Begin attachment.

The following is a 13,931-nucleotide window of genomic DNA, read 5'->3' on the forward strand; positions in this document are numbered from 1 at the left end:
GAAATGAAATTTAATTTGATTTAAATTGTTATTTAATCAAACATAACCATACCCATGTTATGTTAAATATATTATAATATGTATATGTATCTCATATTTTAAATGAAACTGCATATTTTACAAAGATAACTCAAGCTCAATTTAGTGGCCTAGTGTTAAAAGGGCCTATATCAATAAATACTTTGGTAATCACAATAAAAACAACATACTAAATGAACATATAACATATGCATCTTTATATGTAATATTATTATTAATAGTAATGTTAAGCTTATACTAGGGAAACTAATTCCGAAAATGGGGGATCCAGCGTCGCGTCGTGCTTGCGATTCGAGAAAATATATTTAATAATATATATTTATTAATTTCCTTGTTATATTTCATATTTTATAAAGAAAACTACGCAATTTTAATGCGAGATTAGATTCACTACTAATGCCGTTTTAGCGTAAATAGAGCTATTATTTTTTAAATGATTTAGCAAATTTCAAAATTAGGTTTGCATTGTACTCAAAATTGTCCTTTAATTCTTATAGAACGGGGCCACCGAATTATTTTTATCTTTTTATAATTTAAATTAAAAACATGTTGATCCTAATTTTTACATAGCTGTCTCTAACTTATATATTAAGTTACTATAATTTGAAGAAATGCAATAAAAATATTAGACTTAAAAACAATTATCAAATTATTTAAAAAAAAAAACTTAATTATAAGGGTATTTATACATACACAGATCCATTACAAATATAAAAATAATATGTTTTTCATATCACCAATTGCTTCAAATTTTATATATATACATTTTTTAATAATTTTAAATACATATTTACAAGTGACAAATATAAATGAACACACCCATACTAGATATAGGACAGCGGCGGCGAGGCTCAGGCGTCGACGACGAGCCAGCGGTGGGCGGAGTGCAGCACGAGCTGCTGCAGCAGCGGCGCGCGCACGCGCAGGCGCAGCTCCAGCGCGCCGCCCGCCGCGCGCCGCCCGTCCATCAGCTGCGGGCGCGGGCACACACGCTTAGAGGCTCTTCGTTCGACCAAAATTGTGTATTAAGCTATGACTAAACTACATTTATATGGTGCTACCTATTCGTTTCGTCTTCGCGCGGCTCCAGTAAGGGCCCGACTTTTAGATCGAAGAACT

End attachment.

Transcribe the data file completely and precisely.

The following is a 13,931-nucleotide window of genomic DNA, read 5'->3' on the forward strand; positions in this document are numbered from 1 at the left end:
GAAATGAAATTTAATTTGATTTAAATTGTTATTTAATCAAACATAACCATACCCATGTTATGTTAAATATATTATAATATGTATATGTATCTCATATTTTAAATGAAACTGCATATTTTACAAAGATAACTCAAGCTCAATTTAGTGGCCTAGTGTTAAAAGGGCCTATATCAATAAATACTTTGGTAATCACAATAAAAACAACATACTAAATGAACATATAACATATGCATCTTTATATGTAATATTATTATTAATAGTAATGTTAAGCTTATACTAGGGAAACTAATTCCGAAAATGGGGGATCCAGCGTCGCGTCGTGCTTGCGATTCGAGAAAATATATTTAATAATATATATTTATTAATTTCCTTGTTATATTTCATATTTTATAAAGAAAACTACGCAATTTTAATGCGAGATTAGATTCACTACTAATGCCGTTTTAGCGTAAATAGAGCTATTATTTTTTAAATGATTTAGCAAATTTCAAAATTAGGTTTGCATTGTACTCAAAATTGTCCTTTAATTCTTATAGAACGGGGCCACCGAATTATTTTTATCTTTTTATAATTTAAATTAAAAACATGTTGATCCTAATTTTTACATAGCTGTCTCTAACTTATATATTAAGTTACTATAATTTGAAGAAATGCAATAAAAATATTAGACTTAAAAACAATTATCAAATTATTTAAAAAAAAAAACTTAATTATAAGGGTATTTATACATACACAGATCCATTACAAATATAAAAATAATATGTTTTTCATATCACCAATTGCTTCAAATTTTATATATATACATTTTTTAATAATTTTAAATACATATTTACAAGTGACAAATATAAATGAACACACCCATACTAGATATAGGACAGCGGCGGCGAGGCTCAGGCGTCGACGACGAGCCAGCGGTGGGCGGAGTGCAGCACGAGCTGCTGCAGCAGCGGCGCGCGCACGCGCAGGCGCAGCTCCAGCGCGCCGCCCGCCGCGCGCCGCCCGTCCATCAGCTGCGGGCGCGGGCACACACGCTTAGAGGCTCTTCGTTCGACCAAAATTGTGTATTAAGCTATGACTAAACTACATTTATATGGTGCTACCTATTCGTTTCGTCTTCGCGCGGCTCCAGTAAGGGCCCGACTTTTAGATCGAAGAACT